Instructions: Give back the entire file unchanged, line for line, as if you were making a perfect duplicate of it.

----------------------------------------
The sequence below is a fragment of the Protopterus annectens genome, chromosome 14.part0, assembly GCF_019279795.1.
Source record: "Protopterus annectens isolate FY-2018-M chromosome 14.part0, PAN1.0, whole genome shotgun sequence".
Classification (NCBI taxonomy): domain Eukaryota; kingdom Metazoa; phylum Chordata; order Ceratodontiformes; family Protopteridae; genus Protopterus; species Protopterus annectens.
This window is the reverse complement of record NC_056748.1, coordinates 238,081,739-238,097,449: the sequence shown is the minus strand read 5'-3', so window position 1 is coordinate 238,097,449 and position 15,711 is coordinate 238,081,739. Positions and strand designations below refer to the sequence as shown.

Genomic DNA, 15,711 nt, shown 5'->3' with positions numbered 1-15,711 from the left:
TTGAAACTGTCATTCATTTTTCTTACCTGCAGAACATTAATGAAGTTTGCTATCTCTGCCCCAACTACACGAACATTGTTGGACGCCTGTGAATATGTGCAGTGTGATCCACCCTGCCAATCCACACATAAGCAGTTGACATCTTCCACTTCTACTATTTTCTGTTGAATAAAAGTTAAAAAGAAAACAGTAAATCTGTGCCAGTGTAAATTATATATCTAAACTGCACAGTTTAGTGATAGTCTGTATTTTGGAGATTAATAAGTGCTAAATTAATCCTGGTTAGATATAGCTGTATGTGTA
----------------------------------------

The sequence below is a fragment of the Protopterus annectens genome, chromosome 14.part0, assembly GCF_019279795.1.
Source record: "Protopterus annectens isolate FY-2018-M chromosome 14.part0, PAN1.0, whole genome shotgun sequence".
Classification (NCBI taxonomy): domain Eukaryota; kingdom Metazoa; phylum Chordata; order Ceratodontiformes; family Protopteridae; genus Protopterus; species Protopterus annectens.
This window is the reverse complement of record NC_056748.1, coordinates 238,081,739-238,097,449: the sequence shown is the minus strand read 5'-3', so window position 1 is coordinate 238,097,449 and position 15,711 is coordinate 238,081,739. Positions and strand designations below refer to the sequence as shown.

Genomic DNA, 15,711 nt, shown 5'->3' with positions numbered 1-15,711 from the left:
TTGAAACTGTCATTCATTTTTCTTACCTGCAGAACATTAATGAAGTTTGCTATCTCTGCCCCAACTACACGAACATTGTTGGACGCCTGTGAATATGTGCAGTGTGATCCACCCTGCCAATCCACACATAAGCAGTTGACATCTTCCACTTCTACTATTTTCTGTTGAATAAAAGTTAAAAAGAAAACAGTAAATCTGTGCCAGTGTAAATTATATATCTAAACTGCACAGTTTAGTGATAGTCTGTATTTTGGAGATTAATAAGTGCTAAATTAATCCTGGTTAGATATAGCTGTATGTGTA